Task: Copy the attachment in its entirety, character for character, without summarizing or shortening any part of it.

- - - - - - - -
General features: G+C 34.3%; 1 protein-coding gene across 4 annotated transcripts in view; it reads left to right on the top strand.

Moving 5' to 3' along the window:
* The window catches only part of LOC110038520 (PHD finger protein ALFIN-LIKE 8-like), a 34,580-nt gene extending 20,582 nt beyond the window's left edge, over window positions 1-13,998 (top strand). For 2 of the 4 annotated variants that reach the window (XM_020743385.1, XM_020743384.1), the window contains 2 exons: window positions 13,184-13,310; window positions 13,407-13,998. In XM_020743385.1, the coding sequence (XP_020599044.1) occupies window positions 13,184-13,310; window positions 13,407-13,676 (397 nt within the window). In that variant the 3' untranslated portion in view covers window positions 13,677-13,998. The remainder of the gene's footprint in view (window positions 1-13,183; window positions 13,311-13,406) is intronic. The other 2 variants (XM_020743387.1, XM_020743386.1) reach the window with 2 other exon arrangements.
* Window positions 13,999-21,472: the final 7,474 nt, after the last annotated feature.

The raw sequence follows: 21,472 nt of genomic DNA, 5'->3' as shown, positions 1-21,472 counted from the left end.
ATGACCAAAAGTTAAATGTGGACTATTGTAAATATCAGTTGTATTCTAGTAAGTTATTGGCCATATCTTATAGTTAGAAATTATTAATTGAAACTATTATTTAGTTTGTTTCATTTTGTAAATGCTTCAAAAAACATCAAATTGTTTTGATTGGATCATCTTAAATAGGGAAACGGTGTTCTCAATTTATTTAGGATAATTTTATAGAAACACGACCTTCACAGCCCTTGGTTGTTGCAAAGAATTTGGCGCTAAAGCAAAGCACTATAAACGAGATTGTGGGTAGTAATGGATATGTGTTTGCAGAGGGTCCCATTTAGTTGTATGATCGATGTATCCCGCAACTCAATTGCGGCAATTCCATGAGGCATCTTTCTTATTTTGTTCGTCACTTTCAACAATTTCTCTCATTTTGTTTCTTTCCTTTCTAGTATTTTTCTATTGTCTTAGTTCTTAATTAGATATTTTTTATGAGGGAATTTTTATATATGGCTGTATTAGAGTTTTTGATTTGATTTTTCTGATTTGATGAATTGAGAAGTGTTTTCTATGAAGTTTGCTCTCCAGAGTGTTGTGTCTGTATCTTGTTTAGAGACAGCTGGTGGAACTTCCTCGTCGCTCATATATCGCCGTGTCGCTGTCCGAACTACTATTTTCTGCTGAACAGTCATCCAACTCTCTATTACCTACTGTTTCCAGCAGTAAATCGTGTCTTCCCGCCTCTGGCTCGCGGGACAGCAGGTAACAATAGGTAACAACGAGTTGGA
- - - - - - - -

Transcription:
General features: G+C 34.3%; 1 protein-coding gene across 4 annotated transcripts in view; it reads left to right on the top strand.

Moving 5' to 3' along the window:
* The window catches only part of LOC110038520 (PHD finger protein ALFIN-LIKE 8-like), a 34,580-nt gene extending 20,582 nt beyond the window's left edge, over window positions 1-13,998 (top strand). For 2 of the 4 annotated variants that reach the window (XM_020743385.1, XM_020743384.1), the window contains 2 exons: window positions 13,184-13,310; window positions 13,407-13,998. In XM_020743385.1, the coding sequence (XP_020599044.1) occupies window positions 13,184-13,310; window positions 13,407-13,676 (397 nt within the window). In that variant the 3' untranslated portion in view covers window positions 13,677-13,998. The remainder of the gene's footprint in view (window positions 1-13,183; window positions 13,311-13,406) is intronic. The other 2 variants (XM_020743387.1, XM_020743386.1) reach the window with 2 other exon arrangements.
* Window positions 13,999-21,472: the final 7,474 nt, after the last annotated feature.

The raw sequence follows: 21,472 nt of genomic DNA, 5'->3' as shown, positions 1-21,472 counted from the left end.
ATGACCAAAAGTTAAATGTGGACTATTGTAAATATCAGTTGTATTCTAGTAAGTTATTGGCCATATCTTATAGTTAGAAATTATTAATTGAAACTATTATTTAGTTTGTTTCATTTTGTAAATGCTTCAAAAAACATCAAATTGTTTTGATTGGATCATCTTAAATAGGGAAACGGTGTTCTCAATTTATTTAGGATAATTTTATAGAAACACGACCTTCACAGCCCTTGGTTGTTGCAAAGAATTTGGCGCTAAAGCAAAGCACTATAAACGAGATTGTGGGTAGTAATGGATATGTGTTTGCAGAGGGTCCCATTTAGTTGTATGATCGATGTATCCCGCAACTCAATTGCGGCAATTCCATGAGGCATCTTTCTTATTTTGTTCGTCACTTTCAACAATTTCTCTCATTTTGTTTCTTTCCTTTCTAGTATTTTTCTATTGTCTTAGTTCTTAATTAGATATTTTTTATGAGGGAATTTTTATATATGGCTGTATTAGAGTTTTTGATTTGATTTTTCTGATTTGATGAATTGAGAAGTGTTTTCTATGAAGTTTGCTCTCCAGAGTGTTGTGTCTGTATCTTGTTTAGAGACAGCTGGTGGAACTTCCTCGTCGCTCATATATCGCCGTGTCGCTGTCCGAACTACTATTTTCTGCTGAACAGTCATCCAACTCTCTATTACCTACTGTTTCCAGCAGTAAATCGTGTCTTCCCGCCTCTGGCTCGCGGGACAGCAGGTAACAATAGGTAACAACGAGTTGGA